Interaction Design presentation video FinalPosted: May 12, 2015
to see the earlier (longer) edit of this video, click here
to see the “Rumblebee reactions” video, click here
After making the first video, I realised that there were several flaws with it. Firstly, the video was far too long (although I made it purposely 2 minutes 30 seconds as that was the brief I was given), and if I were to make a video that long again I would certainly film more shots and perhaps add a more involved narrative. Before starting this project I didn’t have any real concept of how long time was in terms of filming, and something that you feel takes a long time to film and will fill a good portion of the video, may in fact turn out to feel very short or have to be shortened in order to fit the tone or rhythm of the film. I have definitely learnt that when filming I should aim to film at least twice as much footage as you think you will need. Another problem was that feedback from people who had watched the first video commented that it could be interpreted as being sexual, which is the absolute last thing I wanted! I expect this is also down to the lengths of some of the stroking shots, and I found that shortening the video, as well as changing the wording of some of the text has helped (I hope) eliminate that problem.
Ideally, I would have liked to film the video again from scratch with the knowledge that I have now, and I found it frustrating having to work with only the shots I took originally and being able to see all the flaws in them (such as the camera being at a slight angle, the footage being grainy due to the lack of light), but at this stage in the project I don’t feel I have the time to be going back and redoing things simply because I’m being picky, and I think the final video itself is of a good enough standard that I can leave it be.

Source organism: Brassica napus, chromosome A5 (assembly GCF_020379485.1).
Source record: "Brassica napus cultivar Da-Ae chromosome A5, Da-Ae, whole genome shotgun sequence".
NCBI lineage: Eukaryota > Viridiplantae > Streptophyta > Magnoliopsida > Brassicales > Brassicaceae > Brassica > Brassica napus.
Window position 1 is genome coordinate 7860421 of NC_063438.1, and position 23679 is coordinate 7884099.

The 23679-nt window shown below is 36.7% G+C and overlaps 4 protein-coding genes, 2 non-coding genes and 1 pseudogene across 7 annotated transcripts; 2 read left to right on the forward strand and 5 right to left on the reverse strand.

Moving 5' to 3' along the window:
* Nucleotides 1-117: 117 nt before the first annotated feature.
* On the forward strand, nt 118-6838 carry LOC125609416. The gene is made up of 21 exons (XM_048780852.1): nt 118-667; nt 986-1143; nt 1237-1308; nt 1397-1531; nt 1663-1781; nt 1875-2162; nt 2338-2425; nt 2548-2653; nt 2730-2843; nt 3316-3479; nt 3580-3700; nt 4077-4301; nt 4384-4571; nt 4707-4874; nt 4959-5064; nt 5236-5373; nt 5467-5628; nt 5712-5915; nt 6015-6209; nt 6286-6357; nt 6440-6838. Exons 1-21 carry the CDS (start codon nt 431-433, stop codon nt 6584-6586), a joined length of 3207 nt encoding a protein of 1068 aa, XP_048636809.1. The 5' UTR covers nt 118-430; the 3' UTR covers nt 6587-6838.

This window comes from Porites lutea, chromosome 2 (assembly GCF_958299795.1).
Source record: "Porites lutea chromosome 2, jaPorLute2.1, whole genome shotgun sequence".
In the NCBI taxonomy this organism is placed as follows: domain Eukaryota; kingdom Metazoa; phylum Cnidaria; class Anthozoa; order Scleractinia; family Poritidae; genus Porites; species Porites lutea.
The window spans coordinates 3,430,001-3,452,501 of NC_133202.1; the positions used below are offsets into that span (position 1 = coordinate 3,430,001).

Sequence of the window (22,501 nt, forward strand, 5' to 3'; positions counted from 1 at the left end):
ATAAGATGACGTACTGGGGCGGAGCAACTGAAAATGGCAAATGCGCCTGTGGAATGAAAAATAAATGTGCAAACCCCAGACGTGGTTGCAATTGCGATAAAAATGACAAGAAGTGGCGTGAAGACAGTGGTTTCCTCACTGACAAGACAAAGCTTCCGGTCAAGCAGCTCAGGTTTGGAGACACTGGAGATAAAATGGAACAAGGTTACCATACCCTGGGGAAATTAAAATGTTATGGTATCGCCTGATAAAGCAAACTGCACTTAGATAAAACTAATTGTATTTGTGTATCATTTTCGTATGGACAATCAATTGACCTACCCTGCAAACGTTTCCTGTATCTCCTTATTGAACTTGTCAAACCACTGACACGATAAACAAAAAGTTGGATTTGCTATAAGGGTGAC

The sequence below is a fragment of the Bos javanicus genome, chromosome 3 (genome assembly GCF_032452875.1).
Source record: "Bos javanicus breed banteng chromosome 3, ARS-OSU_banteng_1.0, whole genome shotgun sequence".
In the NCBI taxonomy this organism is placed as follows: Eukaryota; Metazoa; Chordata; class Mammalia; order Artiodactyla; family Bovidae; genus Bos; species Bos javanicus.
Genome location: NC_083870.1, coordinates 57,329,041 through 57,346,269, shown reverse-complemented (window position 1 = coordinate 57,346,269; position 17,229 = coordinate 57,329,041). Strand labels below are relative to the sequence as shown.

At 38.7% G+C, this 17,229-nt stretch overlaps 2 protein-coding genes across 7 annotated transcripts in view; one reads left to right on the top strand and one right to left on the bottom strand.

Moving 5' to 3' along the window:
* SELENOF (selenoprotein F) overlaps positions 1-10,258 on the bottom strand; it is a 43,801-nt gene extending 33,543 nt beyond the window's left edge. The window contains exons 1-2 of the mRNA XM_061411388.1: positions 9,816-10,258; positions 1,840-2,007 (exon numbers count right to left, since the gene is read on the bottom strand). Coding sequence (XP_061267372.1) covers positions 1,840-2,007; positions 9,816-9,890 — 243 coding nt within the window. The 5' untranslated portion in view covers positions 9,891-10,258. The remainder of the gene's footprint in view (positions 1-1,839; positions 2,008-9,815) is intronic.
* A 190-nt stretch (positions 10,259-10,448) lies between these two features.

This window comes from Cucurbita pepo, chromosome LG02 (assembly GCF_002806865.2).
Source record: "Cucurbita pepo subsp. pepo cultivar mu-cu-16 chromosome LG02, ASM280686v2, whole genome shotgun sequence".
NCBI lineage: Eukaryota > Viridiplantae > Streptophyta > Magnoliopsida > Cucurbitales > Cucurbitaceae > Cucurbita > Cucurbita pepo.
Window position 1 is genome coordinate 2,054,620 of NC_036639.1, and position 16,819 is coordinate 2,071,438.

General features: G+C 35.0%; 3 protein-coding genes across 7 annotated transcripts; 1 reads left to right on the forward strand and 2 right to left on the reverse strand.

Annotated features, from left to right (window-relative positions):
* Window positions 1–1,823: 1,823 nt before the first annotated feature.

I think the video editing more than anything has been the part of this project that I have taken forward the most, while I would like to have a better range of skills with actually making interactive projects and arduino, and I am still aiming to use arduino in two of my projects, it is the video editing where I have been able to focus the majority of my efforts. I find it really interesting how it gives your object a completely different platform to be engaged with, and rather than having made an object and have others look at or interact with it in order to judge it, they are shown it within a specific context and narrative which you dictate. In this context, the object I have created is viewed in a consumer context, as a product which may be sold rather than a more artistically focused piece. Certainly from the reactions I have had with people interacting with it, it fulfils the purpose that I designed it for, to foster and encourage happy and affectionate interactions between the user and the object, with it being treated almost as a pet or a baby. This is created not only by the shape, but greatly reinforced by the sound, and most people very easily seem to adopt it very quickly. There were those who were very hesitant and confused around it and didn’t know what it was they were “supposed to be doing with it”, but I am inclined to say that these are a demographic of people who are not likely to be playing with cuddly toys and there will always be people who don’t react positively to a product or a piece of work.